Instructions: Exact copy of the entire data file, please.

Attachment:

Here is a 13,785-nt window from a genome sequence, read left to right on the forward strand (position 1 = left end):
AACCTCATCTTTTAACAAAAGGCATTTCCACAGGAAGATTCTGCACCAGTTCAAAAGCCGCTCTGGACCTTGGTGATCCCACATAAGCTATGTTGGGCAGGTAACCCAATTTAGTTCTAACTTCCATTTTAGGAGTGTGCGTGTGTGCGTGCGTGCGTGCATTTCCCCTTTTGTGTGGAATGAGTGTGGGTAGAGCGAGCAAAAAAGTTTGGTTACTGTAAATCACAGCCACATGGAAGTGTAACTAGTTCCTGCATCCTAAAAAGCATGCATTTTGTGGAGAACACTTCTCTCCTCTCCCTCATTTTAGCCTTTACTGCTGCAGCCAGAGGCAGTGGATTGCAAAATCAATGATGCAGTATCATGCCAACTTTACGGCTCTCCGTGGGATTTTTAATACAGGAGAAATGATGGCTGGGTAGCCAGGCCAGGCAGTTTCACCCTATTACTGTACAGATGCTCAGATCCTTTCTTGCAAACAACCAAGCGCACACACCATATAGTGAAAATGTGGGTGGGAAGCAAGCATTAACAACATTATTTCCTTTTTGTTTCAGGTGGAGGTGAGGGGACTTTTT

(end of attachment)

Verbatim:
Here is a 13,785-nt window from a genome sequence, read left to right on the forward strand (position 1 = left end):
AACCTCATCTTTTAACAAAAGGCATTTCCACAGGAAGATTCTGCACCAGTTCAAAAGCCGCTCTGGACCTTGGTGATCCCACATAAGCTATGTTGGGCAGGTAACCCAATTTAGTTCTAACTTCCATTTTAGGAGTGTGCGTGTGTGCGTGCGTGCGTGCATTTCCCCTTTTGTGTGGAATGAGTGTGGGTAGAGCGAGCAAAAAAGTTTGGTTACTGTAAATCACAGCCACATGGAAGTGTAACTAGTTCCTGCATCCTAAAAAGCATGCATTTTGTGGAGAACACTTCTCTCCTCTCCCTCATTTTAGCCTTTACTGCTGCAGCCAGAGGCAGTGGATTGCAAAATCAATGATGCAGTATCATGCCAACTTTACGGCTCTCCGTGGGATTTTTAATACAGGAGAAATGATGGCTGGGTAGCCAGGCCAGGCAGTTTCACCCTATTACTGTACAGATGCTCAGATCCTTTCTTGCAAACAACCAAGCGCACACACCATATAGTGAAAATGTGGGTGGGAAGCAAGCATTAACAACATTATTTCCTTTTTGTTTCAGGTGGAGGTGAGGGGACTTTTT